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Bishop Moves With Deliberation in Taking Over San Fernando Region

January 14, 1988|IRA RIFKIN | Rifkin is a Los Angeles free-lance writer.

A member of Mahony's inner circle said that, so far, Ochoa has received "mixed reviews" downtown.

"People expected a great deal of him quickly. They're sitting on problems, expecting quick fixes," the priest said. "But that's not what's happening. Armando's very cautious and won't make a move without being thoroughly grounded first."

Others, noting the church's timetable moves far slower than much of the world around it, say it is too soon to judge Ochoa. "He hasn't been around long enough for any of us to start a real file yet," said Msgr. Francis J. Weber, the archdiocese archivist.

'Good to Be Around'

"Bishop Ochoa," said one priest who knew him at St. John's Seminary in Camarillo, "has always been good at drawing people into a group. He's just good to be around."

Perhaps most indicative of Ochoa's style is his delay in conducting a formal installation ceremony for himself within the San Fernando region, something the two auxiliary bishops who were named at the same time he was already have done in their own areas.

He still has no plans to do so, and part of the reason is his desire not to set himself apart from the average Catholic.

"So many people put a priest on a pedestal and don't let him get off of it. But I'm just a person faced with the same options and temptations as anyone," Ochoa said.

"You know, it's nice to sit down with people and have a beer, even two, instead of having them come over and kiss my ring sometimes.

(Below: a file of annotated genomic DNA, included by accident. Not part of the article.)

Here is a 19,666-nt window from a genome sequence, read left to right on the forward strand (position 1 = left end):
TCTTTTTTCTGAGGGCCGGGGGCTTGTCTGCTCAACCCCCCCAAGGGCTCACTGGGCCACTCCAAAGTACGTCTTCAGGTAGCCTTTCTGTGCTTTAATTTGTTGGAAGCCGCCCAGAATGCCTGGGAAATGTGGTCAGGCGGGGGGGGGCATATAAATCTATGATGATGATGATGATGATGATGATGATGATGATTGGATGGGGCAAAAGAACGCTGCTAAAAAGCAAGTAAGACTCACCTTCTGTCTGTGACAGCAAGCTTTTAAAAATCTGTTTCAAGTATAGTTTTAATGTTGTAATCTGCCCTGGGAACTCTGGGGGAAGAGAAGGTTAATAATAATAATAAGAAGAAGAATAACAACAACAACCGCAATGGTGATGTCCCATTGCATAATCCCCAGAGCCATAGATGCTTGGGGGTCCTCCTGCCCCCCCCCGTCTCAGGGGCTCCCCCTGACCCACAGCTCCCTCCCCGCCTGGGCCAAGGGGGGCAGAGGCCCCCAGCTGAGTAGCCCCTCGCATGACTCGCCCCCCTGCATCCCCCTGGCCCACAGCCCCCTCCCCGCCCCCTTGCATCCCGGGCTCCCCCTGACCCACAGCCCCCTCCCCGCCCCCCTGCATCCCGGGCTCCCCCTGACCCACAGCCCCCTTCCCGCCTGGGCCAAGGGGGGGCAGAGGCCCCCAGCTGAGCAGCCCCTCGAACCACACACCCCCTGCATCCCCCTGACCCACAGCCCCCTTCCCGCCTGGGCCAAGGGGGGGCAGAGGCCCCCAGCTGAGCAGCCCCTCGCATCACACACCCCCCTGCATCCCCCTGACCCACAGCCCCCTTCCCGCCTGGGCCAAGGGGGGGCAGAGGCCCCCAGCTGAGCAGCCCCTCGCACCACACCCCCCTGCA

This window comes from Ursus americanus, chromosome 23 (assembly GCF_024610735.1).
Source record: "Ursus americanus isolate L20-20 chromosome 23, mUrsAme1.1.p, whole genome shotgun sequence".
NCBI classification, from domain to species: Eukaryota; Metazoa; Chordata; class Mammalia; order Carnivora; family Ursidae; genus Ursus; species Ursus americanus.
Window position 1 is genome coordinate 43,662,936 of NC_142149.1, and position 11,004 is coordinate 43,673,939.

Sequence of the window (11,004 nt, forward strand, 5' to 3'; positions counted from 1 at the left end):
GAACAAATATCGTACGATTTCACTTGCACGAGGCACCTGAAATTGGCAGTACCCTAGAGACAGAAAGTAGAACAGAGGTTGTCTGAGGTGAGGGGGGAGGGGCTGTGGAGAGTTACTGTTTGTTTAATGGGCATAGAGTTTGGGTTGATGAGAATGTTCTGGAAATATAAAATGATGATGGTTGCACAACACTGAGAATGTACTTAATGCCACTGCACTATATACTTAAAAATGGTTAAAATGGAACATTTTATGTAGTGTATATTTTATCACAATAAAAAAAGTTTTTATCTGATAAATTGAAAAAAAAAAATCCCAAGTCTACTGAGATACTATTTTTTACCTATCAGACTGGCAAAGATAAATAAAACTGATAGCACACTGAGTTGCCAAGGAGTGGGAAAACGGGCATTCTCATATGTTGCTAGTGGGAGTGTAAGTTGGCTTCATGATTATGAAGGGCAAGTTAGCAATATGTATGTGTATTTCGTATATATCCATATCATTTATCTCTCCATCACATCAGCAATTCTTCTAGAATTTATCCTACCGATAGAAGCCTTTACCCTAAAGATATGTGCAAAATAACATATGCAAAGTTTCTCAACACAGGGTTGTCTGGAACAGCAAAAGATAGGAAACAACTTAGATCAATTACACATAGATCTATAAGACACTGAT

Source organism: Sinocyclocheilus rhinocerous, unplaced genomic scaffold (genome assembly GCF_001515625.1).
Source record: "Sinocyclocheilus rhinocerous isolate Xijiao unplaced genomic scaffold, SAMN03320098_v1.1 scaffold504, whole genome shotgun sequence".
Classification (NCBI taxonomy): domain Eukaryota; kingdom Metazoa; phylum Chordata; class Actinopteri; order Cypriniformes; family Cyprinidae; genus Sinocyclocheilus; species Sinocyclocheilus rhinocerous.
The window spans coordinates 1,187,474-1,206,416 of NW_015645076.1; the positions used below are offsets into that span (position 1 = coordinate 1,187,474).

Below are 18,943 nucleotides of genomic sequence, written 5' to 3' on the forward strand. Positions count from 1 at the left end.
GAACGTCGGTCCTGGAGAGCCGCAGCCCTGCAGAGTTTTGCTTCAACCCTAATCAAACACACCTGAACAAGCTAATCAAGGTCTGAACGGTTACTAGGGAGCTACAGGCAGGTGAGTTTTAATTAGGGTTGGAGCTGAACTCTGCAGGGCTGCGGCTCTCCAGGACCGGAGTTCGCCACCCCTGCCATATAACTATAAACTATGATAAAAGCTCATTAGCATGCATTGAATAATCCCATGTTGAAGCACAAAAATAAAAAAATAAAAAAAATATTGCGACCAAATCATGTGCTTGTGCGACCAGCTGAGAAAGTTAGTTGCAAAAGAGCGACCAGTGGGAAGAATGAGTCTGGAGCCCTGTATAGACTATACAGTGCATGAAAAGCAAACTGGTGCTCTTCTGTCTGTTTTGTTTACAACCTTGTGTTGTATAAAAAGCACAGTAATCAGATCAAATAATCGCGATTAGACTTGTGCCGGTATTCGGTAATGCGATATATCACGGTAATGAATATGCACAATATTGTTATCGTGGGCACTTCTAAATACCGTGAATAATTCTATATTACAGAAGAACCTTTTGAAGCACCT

"I never saw my priesthood as something I wore. It was something I didn't choose. It was just something I cooperated with."

Auxiliary Bishop William Levada was the region's first resident bishop, but within months, Rome transferred him to Portland, Ore. For a while, Msgr. Arthur J. Lirette of Glendale's Holy Family parish kept an eye on the region as an interim caretaker while Mahony worked with the Vatican to get new auxiliary bishops named to fill the spot in San Fernando and two other regions with similar vacancies.

Ochoa, then a parish priest at Sacred Heart Church in Lincoln Heights, was one of the men the archbishop recommended to the Vatican for bishop.

Ochoa had heard rumors that he was being considered by Mahony, but dismissed them as far-fetched. After 17 years "in the trenches," as he put it, serving as a parish priest in heavily Latino communities on the east side of the county, "who's going to believe talk about being named a bishop?"

But a week before the public announcement of his elevation, Ochoa was summoned to the archbishop's chancery office on West Ninth Street near downtown and told that he was now a bishop.

"All I had known was the life of a parish priest. To be appointed an auxiliary bishop was overwhelming. What made it harder was I couldn't talk about it to anyone until the public announcement," Ochoa said.

Mahony acknowledged at the time that Ochoa's appointment, along with that of Bishop P. Carl Fisher, a black who was assigned to the San Pedro Pastoral region, represented "in a very significant way" the church's concern for Los Angeles' ethnic communities.

Ochoa said he assumed that he was also chosen because his social and theological views, as well as his opinions on matters of church discipline, are similar to Mahony's.

For example, Ochoa said he considers women's ordination to be a "non-issue" because of the Pope's opposition to the question, believes that homosexuals should be lifelong celibates in accordance with Catholic teachings that cover all unmarried people and he looks toward faith rather than married men for a solution to the church's growing shortage of priests.

And even with the threat of AIDS, acquired immune deficiency syndrome, he said, telling young people about condoms "gives them mixed messages" about the advisability of premarital sex and, therefore, should not be done at school-based public health clinics, such as the one at San Fernando High School.

On social issues, however, he takes a different tack, although, as Father William J. Wood, executive director of the California Catholic Bishops Conference in Sacramento said, "Bishop Ochoa is certainly no liberation theologist." But, Ochoa says, "By gosh, we have to work for the betterment of all people all across the board."

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